Building opportunities

January 11, 2017 GMT

La PORTE — Manufacturers in La Porte County looking ahead toward a new generation of employees were introduced to an internship assistance opportunity from nonprofit Conexus on Tuesday night.

Conexus, an organization based out of Indianapolis, works statewide with the goal of assisting both students and manufacturers in Indiana with an internship program which allows high schoolers to gain education and experience in the advanced manufacturing and logistics field.

“We want (students) to get more exposure to the manufacturing jobs that are available,” said Conexus Workforce Development Manager Tracey Everett. “We’re hoping to help companies create that pipeline of students to fill those roles that are in demand.”

Everett spoke at the La Porte Manufacturers Association meeting where she presented the internship program, entering its third year, to both area businesses and school representatives.

“We realized there was kind of a shortage of internship opportunities for students in this field. Companies were really hesitant to bring in anyone under 18, but we knew of companies who did that successfully, so we knew there was a way to do it safely, legally and effectively,” Everett said.

The program recruits students from area schools, allowing companies to access their applications and bring them in for interviews where they then can select and hire who they desire for a six week, full-time, summer internship.

“For companies who participate, the first year… we cover the wages of the intern and we ask companies pay at least $9 an hour. We cover that $9 an hour wage,” Everett said, adding companies are able to offer more than $9 an hour, but would cover the difference.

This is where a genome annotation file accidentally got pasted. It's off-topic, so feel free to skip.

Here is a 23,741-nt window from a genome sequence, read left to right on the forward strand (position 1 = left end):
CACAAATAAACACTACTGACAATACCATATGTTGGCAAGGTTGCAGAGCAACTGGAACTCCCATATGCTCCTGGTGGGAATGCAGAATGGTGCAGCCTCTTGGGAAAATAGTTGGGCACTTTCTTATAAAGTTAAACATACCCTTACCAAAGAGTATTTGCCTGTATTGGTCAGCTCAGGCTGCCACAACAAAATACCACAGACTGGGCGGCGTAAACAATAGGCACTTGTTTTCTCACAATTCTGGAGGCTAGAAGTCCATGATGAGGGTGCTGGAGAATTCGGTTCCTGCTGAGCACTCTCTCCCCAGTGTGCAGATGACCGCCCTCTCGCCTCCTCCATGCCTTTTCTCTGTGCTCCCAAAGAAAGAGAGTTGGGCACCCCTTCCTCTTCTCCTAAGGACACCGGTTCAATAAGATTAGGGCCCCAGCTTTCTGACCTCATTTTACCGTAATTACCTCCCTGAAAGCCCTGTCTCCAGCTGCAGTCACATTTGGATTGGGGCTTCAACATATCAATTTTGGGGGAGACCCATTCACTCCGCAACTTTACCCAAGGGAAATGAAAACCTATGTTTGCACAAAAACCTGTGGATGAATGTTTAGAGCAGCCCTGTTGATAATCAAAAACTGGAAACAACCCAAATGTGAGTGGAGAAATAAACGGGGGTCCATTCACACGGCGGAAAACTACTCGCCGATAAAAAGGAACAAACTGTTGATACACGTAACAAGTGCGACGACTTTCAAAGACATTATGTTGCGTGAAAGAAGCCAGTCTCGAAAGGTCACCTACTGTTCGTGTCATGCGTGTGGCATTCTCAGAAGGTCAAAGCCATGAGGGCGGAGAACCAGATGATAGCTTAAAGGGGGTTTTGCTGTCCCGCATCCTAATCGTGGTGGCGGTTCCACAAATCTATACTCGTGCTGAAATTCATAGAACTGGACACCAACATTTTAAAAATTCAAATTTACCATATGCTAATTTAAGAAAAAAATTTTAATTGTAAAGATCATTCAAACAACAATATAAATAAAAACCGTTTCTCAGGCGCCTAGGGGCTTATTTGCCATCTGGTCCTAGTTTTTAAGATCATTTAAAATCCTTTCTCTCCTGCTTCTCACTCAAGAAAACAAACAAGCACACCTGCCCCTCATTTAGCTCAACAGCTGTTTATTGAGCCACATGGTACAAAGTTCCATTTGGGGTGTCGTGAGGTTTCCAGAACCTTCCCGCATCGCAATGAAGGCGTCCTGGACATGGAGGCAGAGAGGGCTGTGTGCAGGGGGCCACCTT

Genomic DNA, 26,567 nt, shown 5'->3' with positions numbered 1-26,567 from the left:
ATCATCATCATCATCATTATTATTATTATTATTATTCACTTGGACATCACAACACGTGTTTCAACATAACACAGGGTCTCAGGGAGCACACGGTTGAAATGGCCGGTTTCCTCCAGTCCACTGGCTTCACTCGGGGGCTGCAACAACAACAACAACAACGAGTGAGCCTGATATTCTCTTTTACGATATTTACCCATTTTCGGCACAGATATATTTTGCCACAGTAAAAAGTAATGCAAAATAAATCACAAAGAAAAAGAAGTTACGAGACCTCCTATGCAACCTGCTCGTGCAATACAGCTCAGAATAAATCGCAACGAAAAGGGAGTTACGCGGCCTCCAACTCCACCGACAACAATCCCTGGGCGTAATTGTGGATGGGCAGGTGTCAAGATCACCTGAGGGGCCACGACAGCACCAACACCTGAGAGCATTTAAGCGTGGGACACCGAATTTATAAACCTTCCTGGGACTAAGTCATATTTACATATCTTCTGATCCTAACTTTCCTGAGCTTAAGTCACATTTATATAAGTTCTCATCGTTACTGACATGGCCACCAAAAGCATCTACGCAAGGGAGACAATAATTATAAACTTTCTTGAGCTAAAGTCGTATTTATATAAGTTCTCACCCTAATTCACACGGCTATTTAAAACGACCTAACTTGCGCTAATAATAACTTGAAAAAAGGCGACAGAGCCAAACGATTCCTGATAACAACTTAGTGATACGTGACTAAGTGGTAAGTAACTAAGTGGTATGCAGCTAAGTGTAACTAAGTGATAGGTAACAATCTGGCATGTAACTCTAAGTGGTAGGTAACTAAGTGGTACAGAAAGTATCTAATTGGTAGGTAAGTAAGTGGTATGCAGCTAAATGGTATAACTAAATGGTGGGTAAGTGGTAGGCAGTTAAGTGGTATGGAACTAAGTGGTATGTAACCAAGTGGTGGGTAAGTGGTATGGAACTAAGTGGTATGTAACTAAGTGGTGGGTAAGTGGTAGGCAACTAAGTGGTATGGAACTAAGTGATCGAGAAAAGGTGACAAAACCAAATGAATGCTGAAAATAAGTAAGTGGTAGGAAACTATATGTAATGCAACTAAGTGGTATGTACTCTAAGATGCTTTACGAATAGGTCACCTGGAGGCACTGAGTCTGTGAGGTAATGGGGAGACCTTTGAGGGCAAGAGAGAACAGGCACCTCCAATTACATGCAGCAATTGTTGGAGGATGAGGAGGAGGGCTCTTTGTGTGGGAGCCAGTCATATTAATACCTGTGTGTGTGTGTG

The second year a company participates, Conexus would cover 50 percent of the interns’ wages.

“The third year we hope the companies see value in having the interns and covers the costs,” she said.

The internship program is grant funded, with grants coming from the Lilly Endowment along as coming from the Indiana Department of Workforce Development.

Everett stated last year 79 companies participated in the program which attracted 508 student applications and led to 230 student interns being selected for summer positions.

“We help recruit the students from schools,” she said. “They have to have prior base of knowledge, so they have to have taken an appropriate course in high school. They have to be 16-years-old, recommended by a teacher in their school and they have to have 95 percent attendance rate. Those are the big things industry really cared about.”

La Porte High School is partnering with the program, students sending in their applications which are due by Jan. 31. Everett stated the deadline for companies to get involved has technically passed, but they will still happily accept interested parties.

“We are happy to still take interested companies, especially in this area because we would like to see more companies participate,” she said.

To participate, contact Conexus by calling (317) 638-2107 or via email at interns@conexusindiana.com.

Along with the internship opportunity, the program offers a summit which also benefits students by bringing them together and offering assistance on soft skills, interviewing and working with them on transitioning to secondary programs at places like Ivy Tech and Vincennes University where they can learn further middle skill jobs.

Everett stated there are numerous companies in need of middle skill jobs, like maintenance technicians, where a four-year degree isn’t required and for some high school students these routes may be a good option offering little to no educational debt and a great career.

“The number one factor that influences students decision making in their career is their own personal experience, by far outweighing parents’ influence, teachers’ influence,” Everett said.

“By giving them an opportunity to have an internship, they can actually get experience in that field and hopefully persist with either appropriate post secondary or go into the workforce for these companies.”

With the AK Smith Center in Michigan City and La Porte High School’s higher tech class boasting 40 students, Everett stated La Porte County has the potential future workforce to be introduced to area companies through internships, which she believes would be a win-win for both companies and students.

“We want to make sure there are enough opportunities for the kids to keep them in this field and not lose them to something else,” she said.